UK pubcaster BBC2 has commissioned a new social history docuseries about the Murdoch family media empire and its reach across the British press.
The 3 x 60-minute A Tabloid Empire (wt) covers the period from 1997 to 2012 and explores how the popular British press went from exerting astonishing influence over politics, public policy and culture, to getting mired in a series of scandals including phone hacking revelations at the now-defunct News of the World, owned by Rupert Murdoch (pictured), and other British newspapers. The affair culminated in the Leveson inquiry, which would lead to still ongoing debates regarding regulation of the press.
The series will explore these turbulent times in British media through Murdoch, one of the most powerful and polarizing figures in the industry, and his media empire, which includes marquee news brand Fox News.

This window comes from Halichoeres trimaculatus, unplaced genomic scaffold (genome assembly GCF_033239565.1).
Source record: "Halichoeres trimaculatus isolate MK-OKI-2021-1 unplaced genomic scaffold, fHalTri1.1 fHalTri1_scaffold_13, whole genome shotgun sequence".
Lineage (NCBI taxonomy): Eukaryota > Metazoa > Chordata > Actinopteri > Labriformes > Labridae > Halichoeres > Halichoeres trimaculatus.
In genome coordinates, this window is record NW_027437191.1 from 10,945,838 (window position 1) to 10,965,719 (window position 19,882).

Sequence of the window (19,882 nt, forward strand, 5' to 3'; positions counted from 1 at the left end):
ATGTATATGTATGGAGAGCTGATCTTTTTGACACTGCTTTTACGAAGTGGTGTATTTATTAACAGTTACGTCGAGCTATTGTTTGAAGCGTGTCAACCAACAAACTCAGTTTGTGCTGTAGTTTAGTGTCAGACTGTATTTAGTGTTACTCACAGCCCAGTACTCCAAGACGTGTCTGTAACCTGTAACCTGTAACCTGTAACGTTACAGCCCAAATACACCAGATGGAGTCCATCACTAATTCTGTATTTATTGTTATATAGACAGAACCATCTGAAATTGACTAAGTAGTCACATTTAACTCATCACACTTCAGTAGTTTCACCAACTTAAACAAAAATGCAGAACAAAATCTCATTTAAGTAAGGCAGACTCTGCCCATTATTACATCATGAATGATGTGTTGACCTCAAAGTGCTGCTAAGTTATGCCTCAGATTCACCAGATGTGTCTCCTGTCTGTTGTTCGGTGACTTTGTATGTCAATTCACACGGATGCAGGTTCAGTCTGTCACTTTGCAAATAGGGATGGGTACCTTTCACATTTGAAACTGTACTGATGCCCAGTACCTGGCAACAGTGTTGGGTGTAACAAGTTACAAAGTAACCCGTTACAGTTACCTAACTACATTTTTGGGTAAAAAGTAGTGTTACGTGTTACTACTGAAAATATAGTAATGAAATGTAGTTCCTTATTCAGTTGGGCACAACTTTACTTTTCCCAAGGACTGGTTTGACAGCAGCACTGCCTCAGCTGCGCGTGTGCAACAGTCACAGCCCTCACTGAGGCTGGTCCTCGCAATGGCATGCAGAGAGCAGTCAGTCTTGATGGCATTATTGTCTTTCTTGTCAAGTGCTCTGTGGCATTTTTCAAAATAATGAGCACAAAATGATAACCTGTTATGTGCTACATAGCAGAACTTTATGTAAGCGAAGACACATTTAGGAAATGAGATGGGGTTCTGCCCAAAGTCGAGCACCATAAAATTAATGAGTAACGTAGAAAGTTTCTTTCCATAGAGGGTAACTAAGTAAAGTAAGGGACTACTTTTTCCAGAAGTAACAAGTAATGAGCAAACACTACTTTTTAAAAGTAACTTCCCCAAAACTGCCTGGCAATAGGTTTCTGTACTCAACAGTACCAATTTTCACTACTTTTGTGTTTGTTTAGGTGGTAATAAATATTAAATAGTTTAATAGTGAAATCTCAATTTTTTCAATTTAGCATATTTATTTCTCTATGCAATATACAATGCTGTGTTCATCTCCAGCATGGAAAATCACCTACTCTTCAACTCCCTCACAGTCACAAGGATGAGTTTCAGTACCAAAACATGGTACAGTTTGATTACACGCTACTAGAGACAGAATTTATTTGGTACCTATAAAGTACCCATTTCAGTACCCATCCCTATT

A Tabloid Empire is made by 72 Films and executive produced by Cate Hall and David Glover. It was commissioned by Patrick Holland, BBC2 controller, and Tom McDonald, head of commissioning, natural history and specialist factual. The commissioning editor is Simon Young.
“With A Dangerous Dynasty: House of Assad, 72 Films made one of the most exceptional modern history series of recent years,” said Holland, in a statement. “This series promises to combine the same forensic eye for detail with the best documentary storytelling to explore the decade which changed our relationship with the press forever.”
“This new commission continues to signal our commitment to stories, forms and ideas which shine a light on the big issues in modern society through the prism of recent history,” added McDonald. “This series promises intricate storytelling, beautifully assembled archive and fascinating interviews from those who witnessed and lived through these events.”